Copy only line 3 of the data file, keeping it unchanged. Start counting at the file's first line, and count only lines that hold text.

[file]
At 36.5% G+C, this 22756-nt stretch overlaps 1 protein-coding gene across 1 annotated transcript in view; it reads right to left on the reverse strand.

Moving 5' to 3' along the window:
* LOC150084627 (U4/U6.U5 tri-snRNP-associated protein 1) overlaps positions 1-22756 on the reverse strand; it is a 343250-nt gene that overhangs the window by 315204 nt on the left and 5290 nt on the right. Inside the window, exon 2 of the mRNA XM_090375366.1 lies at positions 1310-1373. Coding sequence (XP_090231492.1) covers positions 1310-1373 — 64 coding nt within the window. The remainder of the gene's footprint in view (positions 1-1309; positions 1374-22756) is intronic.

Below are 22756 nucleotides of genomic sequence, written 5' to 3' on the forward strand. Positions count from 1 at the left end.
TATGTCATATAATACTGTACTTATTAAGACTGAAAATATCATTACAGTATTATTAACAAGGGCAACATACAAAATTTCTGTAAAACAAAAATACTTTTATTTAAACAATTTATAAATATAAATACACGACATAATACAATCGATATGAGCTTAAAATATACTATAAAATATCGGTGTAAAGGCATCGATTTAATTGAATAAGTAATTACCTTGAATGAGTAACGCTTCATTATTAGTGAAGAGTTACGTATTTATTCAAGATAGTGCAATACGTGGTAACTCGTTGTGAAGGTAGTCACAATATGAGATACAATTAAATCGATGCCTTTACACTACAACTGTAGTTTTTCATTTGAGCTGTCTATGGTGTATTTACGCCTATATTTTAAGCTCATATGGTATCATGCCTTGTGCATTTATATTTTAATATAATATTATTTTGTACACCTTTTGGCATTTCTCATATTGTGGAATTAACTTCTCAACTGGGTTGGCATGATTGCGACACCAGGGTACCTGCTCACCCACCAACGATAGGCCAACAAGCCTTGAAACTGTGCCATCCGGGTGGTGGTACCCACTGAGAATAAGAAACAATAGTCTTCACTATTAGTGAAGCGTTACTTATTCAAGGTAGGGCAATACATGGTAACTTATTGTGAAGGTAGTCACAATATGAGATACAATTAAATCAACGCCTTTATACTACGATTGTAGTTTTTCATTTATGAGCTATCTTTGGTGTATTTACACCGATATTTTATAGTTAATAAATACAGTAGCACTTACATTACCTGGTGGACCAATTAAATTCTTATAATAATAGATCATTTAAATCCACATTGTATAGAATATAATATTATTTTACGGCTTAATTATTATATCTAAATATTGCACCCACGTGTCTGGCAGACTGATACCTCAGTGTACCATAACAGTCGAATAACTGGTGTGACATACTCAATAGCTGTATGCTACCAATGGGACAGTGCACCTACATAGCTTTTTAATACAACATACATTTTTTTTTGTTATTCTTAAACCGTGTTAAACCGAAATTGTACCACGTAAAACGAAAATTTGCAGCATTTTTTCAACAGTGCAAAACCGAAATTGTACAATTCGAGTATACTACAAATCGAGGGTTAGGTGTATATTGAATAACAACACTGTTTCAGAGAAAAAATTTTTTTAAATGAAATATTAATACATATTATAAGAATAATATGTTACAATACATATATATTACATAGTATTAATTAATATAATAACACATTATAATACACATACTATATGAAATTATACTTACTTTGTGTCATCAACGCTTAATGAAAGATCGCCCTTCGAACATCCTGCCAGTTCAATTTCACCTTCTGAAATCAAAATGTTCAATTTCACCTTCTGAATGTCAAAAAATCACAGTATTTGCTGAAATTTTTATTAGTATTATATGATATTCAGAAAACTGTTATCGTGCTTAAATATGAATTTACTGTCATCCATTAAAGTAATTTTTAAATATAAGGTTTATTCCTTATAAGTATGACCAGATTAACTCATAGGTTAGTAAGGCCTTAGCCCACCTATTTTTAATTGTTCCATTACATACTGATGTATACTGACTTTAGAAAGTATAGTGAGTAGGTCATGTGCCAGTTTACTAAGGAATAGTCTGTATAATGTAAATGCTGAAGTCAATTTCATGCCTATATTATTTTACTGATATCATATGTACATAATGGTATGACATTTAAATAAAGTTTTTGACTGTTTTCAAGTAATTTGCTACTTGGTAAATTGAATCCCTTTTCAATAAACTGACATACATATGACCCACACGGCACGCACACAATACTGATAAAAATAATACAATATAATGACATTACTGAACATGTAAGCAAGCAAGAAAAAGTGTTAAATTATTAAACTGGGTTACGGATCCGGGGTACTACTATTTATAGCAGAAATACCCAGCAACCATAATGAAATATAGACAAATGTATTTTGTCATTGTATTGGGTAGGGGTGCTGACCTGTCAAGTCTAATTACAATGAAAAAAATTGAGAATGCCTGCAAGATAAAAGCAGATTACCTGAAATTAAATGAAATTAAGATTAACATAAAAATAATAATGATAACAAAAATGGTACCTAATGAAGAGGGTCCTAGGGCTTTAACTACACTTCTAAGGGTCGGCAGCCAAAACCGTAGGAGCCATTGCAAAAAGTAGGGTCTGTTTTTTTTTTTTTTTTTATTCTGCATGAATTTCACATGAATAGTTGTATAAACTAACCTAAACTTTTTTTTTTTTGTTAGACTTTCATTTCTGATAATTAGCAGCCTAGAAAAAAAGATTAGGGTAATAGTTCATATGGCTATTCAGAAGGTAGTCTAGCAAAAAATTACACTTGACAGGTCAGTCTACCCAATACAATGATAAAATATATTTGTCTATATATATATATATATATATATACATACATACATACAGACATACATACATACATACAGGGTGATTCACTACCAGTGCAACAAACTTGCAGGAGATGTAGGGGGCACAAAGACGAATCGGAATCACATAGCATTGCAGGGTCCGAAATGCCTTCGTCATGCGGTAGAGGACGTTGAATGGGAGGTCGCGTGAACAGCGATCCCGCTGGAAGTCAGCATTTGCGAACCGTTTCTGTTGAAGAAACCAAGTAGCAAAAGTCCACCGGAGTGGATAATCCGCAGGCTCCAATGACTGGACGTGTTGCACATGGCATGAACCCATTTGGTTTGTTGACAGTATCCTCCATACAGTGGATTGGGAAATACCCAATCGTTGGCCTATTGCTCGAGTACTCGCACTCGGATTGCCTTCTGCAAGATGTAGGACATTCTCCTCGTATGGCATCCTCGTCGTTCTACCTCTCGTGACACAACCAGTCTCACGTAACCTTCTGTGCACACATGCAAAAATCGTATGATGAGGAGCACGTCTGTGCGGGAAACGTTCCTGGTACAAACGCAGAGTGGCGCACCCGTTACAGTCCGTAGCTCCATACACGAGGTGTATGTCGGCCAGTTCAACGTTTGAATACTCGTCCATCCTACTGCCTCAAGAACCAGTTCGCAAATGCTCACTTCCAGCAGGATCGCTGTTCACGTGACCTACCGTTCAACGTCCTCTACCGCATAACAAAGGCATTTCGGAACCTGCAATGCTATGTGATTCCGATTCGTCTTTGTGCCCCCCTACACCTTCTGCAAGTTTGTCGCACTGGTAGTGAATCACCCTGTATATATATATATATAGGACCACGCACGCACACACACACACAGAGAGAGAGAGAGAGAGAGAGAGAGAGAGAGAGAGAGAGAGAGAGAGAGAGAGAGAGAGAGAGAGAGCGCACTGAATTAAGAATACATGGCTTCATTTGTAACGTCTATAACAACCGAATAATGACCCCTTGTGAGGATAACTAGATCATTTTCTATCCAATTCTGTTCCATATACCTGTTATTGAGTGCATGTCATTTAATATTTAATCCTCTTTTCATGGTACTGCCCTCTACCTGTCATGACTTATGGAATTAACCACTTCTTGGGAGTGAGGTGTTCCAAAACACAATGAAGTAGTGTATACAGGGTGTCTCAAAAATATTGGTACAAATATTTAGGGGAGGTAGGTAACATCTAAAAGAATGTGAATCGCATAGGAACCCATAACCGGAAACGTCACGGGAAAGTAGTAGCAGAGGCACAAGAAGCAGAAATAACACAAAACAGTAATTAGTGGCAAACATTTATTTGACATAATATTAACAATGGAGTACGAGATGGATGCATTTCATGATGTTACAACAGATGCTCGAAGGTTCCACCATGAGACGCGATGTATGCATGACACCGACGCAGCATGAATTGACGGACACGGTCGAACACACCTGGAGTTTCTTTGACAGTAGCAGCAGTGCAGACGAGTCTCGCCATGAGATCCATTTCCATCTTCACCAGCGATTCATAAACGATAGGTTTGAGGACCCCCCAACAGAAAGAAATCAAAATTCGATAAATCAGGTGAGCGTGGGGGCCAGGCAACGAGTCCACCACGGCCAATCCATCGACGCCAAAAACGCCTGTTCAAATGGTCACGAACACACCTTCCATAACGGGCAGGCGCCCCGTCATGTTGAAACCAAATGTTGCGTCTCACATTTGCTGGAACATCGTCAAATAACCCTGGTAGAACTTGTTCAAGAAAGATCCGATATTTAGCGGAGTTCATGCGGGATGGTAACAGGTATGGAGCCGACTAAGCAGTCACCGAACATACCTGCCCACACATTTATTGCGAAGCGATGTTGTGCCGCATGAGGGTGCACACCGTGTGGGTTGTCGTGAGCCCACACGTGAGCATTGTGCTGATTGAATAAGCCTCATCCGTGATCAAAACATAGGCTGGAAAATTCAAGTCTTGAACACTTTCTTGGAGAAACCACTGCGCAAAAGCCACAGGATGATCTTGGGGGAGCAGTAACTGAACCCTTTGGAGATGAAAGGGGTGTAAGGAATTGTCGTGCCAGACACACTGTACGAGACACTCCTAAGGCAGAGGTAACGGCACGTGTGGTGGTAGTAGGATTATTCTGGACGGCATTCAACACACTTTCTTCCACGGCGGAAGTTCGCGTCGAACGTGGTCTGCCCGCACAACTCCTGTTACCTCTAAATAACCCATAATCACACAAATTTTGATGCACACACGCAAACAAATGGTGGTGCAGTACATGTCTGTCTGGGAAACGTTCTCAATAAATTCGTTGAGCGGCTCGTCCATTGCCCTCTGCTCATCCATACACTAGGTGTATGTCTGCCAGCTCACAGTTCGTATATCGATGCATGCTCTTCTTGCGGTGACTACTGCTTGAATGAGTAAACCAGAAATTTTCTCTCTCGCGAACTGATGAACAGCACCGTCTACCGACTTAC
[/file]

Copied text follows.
* LOC150084627 (U4/U6.U5 tri-snRNP-associated protein 1) overlaps positions 1-22756 on the reverse strand; it is a 343250-nt gene that overhangs the window by 315204 nt on the left and 5290 nt on the right. Inside the window, exon 2 of the mRNA XM_090375366.1 lies at positions 1310-1373. Coding sequence (XP_090231492.1) covers positions 1310-1373 — 64 coding nt within the window. The remainder of the gene's footprint in view (positions 1-1309; positions 1374-22756) is intronic.